I was recently traveling in eastern Europe leaving a country that was a former member of the Soviet Union. Before boarding the plane, I was stopped by that country’s immigration officers. They asked to see my travel itinerary, and I showed it to them on my United mobile app.
What followed could only be described as a scene from an old Abbott and Costello movie where we went back and forth, me showing my app and the officer demanding to see my “papers”.
Why this comedy of errors? Because while the travel and airline industry has evolved to trusting data without paper, the rest of the world has not. We believe in the expression “put it in writing”. We want to see it on paper because that makes it true and unchangeable.
Currently, the mindset is that data must be attached to a “physical” piece of paper - whether that be a PDF, a printed pay stub, or a scanned image of a document, to make it “true”. As technology moves forward, this mindset will no longer be valid. Data will be collected directly from the source without paper support ever existing.
Many parts of the process in consumer services (lending, credit cards, insurance, etc.) involve collecting data from various sources and using it to make decisions. While we have moved to receipt of that data in pure data form, we still have it followed up with paper (PDF or images) to “support” it.
That is because these industries have grown accustomed to having to recreate the truth in case of a dispute over accuracy or authenticity of documentation. Whether you’re dealing with audits, foreclosures, lawsuits, or regulatory reviews, it’s always better to have the proof already than to be forced to try to recreate the truth. But the real question we should be asking is why don’t we trust data alone? The answer is simple:
Because data can be changed … In fact, it is designed to be changed, updated, and dynamic.
Blockchain as a source or truth
A popular critique by blockchain naysayers is that just because data is on the blockchain doesn’t make it true, but only ensures that it is in the same format and unchanged from when it was originally written.
We are still faced with the core problem that data written to the blockchain doesn’t make it “true”, it just makes it permanent or immutable. So, how do you know the information that you are inputting onto the blockchain is correct? Human nature (with ill intent or not) is prone to make mistakes.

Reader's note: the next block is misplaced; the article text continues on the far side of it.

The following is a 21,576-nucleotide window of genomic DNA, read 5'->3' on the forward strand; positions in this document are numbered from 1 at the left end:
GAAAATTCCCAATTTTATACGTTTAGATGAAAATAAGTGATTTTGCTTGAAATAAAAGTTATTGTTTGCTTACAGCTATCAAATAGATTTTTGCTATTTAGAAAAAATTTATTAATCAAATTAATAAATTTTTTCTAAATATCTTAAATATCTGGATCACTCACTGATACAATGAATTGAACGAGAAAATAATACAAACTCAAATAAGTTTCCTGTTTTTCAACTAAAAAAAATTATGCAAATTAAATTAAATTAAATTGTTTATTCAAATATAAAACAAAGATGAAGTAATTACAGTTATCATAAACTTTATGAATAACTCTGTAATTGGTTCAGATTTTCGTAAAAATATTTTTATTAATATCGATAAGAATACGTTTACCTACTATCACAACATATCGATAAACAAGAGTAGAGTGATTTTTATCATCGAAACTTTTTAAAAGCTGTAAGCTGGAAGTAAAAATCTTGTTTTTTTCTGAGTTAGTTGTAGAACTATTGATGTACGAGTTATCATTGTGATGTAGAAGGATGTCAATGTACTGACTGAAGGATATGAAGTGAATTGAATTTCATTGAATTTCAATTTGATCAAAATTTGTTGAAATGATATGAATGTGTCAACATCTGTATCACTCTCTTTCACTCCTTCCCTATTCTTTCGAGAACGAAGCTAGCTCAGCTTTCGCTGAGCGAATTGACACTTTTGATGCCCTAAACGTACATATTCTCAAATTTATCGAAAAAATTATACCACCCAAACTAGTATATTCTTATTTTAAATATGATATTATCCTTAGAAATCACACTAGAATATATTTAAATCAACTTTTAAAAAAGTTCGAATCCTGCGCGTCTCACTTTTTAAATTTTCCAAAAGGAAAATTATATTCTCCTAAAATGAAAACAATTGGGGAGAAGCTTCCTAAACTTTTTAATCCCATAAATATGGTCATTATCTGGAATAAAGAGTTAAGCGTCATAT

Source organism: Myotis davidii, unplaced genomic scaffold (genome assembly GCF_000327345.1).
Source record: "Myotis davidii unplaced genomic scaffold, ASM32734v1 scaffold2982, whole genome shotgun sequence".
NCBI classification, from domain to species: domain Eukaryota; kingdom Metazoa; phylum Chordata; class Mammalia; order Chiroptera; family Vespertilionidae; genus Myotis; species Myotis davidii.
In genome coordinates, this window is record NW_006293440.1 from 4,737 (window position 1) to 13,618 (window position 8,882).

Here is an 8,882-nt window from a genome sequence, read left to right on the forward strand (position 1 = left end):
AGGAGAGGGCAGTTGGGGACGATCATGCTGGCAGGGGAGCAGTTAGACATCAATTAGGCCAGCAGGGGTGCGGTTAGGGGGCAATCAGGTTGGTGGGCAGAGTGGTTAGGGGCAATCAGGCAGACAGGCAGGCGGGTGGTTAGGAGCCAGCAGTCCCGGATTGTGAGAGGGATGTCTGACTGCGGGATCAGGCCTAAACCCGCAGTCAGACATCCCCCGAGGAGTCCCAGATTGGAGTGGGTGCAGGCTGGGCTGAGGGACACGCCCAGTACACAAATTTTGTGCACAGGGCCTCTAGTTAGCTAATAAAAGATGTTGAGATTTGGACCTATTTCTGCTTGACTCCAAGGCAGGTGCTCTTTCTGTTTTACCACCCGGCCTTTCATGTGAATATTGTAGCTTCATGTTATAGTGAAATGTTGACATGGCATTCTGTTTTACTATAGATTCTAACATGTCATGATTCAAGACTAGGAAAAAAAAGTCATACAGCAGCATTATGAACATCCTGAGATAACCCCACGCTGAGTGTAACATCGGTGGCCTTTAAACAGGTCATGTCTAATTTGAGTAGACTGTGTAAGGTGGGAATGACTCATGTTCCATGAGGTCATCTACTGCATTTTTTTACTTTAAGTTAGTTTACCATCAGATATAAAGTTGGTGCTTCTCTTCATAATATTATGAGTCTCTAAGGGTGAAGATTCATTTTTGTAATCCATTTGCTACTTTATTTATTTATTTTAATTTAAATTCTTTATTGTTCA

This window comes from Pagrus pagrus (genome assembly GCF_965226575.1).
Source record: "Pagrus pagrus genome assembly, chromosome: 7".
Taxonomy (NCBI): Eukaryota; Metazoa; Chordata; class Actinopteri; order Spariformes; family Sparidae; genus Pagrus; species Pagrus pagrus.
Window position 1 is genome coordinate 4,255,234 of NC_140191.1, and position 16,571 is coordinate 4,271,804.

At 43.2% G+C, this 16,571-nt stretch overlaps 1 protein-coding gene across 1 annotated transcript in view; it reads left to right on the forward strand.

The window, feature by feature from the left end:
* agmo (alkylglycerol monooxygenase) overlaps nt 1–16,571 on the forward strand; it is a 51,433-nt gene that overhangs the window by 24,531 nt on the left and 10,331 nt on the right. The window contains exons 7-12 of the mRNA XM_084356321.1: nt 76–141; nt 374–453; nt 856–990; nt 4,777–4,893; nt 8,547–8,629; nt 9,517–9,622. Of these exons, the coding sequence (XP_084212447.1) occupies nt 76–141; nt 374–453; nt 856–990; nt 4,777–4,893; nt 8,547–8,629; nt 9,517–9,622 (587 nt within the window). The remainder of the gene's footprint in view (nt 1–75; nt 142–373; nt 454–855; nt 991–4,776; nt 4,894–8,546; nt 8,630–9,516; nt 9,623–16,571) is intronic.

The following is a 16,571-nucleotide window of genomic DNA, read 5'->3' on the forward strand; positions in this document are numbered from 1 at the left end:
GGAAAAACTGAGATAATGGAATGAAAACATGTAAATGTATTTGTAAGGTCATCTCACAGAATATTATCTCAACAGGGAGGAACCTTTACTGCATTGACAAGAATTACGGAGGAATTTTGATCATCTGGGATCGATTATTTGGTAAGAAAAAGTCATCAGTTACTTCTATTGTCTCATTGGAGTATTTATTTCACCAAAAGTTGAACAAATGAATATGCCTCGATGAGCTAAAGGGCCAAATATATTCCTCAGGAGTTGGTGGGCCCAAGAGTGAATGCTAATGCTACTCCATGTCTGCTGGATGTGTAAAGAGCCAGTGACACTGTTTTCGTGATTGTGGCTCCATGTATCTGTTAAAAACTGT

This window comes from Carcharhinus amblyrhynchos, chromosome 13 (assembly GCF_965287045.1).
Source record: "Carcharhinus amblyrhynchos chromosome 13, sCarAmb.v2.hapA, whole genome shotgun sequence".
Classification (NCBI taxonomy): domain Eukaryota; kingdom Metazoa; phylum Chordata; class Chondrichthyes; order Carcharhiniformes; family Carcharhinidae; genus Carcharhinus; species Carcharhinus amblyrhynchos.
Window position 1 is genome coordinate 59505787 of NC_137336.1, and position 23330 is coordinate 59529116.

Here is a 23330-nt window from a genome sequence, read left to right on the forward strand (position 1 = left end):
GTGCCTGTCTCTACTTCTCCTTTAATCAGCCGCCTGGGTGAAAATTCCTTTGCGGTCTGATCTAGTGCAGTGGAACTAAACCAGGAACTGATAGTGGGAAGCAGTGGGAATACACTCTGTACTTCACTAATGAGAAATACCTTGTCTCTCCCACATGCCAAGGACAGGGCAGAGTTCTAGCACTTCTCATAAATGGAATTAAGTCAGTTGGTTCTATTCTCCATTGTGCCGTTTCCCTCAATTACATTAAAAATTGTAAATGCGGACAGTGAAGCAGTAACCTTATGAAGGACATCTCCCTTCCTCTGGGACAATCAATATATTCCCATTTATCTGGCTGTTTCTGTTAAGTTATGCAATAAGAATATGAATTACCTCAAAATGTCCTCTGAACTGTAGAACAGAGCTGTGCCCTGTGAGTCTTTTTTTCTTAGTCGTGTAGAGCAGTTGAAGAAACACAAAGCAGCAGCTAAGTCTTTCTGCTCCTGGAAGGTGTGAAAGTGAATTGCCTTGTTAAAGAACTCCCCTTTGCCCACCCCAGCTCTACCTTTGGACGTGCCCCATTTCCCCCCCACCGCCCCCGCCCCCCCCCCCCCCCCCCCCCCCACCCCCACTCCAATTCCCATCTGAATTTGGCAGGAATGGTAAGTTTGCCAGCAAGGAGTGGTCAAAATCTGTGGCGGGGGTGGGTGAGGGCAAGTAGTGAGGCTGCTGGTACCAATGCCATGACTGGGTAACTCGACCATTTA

What makes this powerful use of immutability so valuable is that even the errored data is documented. Over time you can track the errors along with the corrections in a timeline of data provenance. The more data you collect associated with previous data, the more it becomes validated/authentic.
The Proof is in the Blockchain
Sure, it sounds well and good, but why would you give up that physical piece of paper for something you can never touch or feel?
I’m going to try and break it down in the easiest way possible:
- Documents A, B, and C live inside the centralized, firewall-safe database of Company X.
- Documents A, B, and C are then used to create a cryptographic proof (or hash) with minimal metadata and information about the original document used for search purposes. Think of the cryptographic proof or hash as a digital fingerprint that is created from a one-way algorithm developed by the U.S. NSA.
- This hash is then placed on a blockchain.
- Recreating documents from a hash is computationally impossible. But the power is in the fact that only the original document can be used in the algorithm to recreate the hash.
- The original documents A, B, and C are still stored in Company X’s database.
- If document A, B, or C are changed in any way, they will not match the original hash.
- If you think you have the original document but it doesn’t match the hash, then you have immutable proof that you do not have the original.
- Being able to track which exact item had changed, whether a word, comma or entire paragraph, is dependent on an individual company’s business processes.
- If document A, B, or C are ever lost, you still have a proof that they existed at some point in time.
This will be the future of data: 1) verifying your data or documents against an immutable, decentralized, third-party source, and 2) allowing for others to whom you may sell or transfer the documents to also validate, providing authenticity multiple times over, and thus giving a stronger defense for lost documentation.
As time moves forward, data is only going to become increasingly more valuable. Where the proofs of that data are stored will also become more valuable because we are migrating away from paper. Original sources of truth will never be irrelevant.